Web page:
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Aug 9

Why QR (2D) codes never took the world by storm

Posted on Thursday, August 9, 2012 in User

I believed in Harvey Dent QR codes. I was fascinated by 2D codes and how much more  information they could store compared to regular old bar codes. With the coming of good smartphones with cameras built in, it seemed inevitable that QR codes would take over the world.

The idea that you could just take out your smartphone and make a picture and have a wealth of information on your hands was too good to pass up. You see, traditional barcodes in your local supermarket which store information in one (horizontal) direction only. There is vertical redundancy, which means no matter how tall your barcode is, it still contains only the same information. 2-dimensional optical codes like QR codes store information both vertically and horizontally. An increase in size in either direction means more information can be stored.


Google was a believer and integrated QR codes with Google Local/Places and even started distributing free QR codes to businesses. Microsoft was a believer and created their own (of course). Advertisement agencies of all kinds through QR codes on their posters and with the advent of smartphones, a number of apps were released to allow you easily scan these codes. Users could be scanning links, coupons, promotion codes and much more on-the-go.

What went wrong? Let me rephrase. Have you ever scanned a QR code on a poster for information? You quickly realize that it turns out to be much less fun in practice. Here are the steps:

  1. Pull out your phone from your pocket/purse
  2. Unlock the phone
  3. Find and start the QR scanning app
  4. Take a picture of the QR code. Try to get sharp focus, the right white balance and eliminate shadows.
  5. Picture is unusable, code cannot be found. Maybe your hand shook. Go back to 4.
  6. Read text/open link/save contact or do whatever in the information you got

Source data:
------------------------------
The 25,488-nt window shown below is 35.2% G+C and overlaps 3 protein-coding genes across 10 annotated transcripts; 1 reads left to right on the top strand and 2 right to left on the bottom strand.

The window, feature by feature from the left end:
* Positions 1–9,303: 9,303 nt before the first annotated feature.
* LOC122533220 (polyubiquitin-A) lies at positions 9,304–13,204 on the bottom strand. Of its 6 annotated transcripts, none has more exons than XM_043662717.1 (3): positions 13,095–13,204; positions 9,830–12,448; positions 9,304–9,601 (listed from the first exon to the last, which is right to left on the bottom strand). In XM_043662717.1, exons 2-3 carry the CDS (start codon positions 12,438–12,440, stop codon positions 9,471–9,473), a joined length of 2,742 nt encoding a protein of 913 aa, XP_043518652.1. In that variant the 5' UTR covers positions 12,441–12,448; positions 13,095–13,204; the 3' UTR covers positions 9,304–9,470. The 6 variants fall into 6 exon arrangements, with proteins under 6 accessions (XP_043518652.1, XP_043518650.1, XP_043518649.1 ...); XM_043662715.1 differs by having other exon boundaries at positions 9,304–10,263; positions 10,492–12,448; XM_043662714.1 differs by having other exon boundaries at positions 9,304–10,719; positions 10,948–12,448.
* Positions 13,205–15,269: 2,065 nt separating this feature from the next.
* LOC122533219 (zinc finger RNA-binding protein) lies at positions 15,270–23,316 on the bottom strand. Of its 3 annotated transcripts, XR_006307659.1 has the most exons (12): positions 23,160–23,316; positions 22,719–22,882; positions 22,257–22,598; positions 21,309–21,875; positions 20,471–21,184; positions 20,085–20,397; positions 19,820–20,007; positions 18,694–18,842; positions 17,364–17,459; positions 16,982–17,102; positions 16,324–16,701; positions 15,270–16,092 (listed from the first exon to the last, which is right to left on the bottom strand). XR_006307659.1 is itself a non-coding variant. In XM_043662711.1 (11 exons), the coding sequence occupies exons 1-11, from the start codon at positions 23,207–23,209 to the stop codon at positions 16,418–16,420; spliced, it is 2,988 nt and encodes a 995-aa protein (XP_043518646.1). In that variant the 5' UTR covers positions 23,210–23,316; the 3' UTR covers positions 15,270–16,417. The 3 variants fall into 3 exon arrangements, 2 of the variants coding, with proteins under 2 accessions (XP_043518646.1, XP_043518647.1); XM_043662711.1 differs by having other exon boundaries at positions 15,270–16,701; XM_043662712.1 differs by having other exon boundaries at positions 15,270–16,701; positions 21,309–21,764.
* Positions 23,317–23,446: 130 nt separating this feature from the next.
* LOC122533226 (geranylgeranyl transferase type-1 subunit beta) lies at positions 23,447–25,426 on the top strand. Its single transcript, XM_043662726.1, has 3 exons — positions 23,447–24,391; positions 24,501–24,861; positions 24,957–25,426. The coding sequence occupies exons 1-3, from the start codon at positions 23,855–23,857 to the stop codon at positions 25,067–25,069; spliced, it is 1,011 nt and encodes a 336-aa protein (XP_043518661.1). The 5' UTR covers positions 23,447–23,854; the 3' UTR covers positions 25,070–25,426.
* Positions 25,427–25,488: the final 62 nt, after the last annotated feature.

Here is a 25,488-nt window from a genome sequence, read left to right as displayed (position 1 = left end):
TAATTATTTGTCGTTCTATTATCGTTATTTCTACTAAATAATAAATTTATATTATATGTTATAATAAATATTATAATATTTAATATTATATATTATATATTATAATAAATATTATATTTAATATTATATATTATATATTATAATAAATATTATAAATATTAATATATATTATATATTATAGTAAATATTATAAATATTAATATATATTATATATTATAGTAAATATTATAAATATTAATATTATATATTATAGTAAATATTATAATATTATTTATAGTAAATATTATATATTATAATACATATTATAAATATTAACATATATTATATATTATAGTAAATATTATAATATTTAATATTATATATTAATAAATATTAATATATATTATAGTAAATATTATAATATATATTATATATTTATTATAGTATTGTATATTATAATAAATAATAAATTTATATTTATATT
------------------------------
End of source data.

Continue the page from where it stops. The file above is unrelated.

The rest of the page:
By the time you think through these steps, you are asking yourself “how badly do I need this information?”. There are use-cases where QR codes work well, like scanning from a monitor. This can spare you having to enter a lot of text on your smartphone manually. An example of this is Google’s two-factor authentication app which uses QR codes for setup (and you should enable it on your Google account pronto).

It seems even Google eventually gave up on QR codes for on-the-go information. So what is the alternative? I usually like to think NFC could provide an answer here (although NFC also has its issues). Basically to collect an NFC tag, you do the following:

  1. Pull out your phone
  2. Unlock the phone
  3. Hold it near the tag for a second
  4. Read text/open link/save contact or do whatever in the information you got

That is 2 steps less (or less than half depending on your phone camera or QR app) than the steps required for getting information from a 2D barcode. Also less fumbling with the camera which can be really annoying. I don’t know about you, but the NFC option sounds more appealing to me. Unfortunately, NFC phones are not yet as pervasive as phone cameras and business adoption is low. However, this could change over time.

The next time you are thinking of doing something with 2D codes, look at the steps above and ask yourself if your target audience would even bother.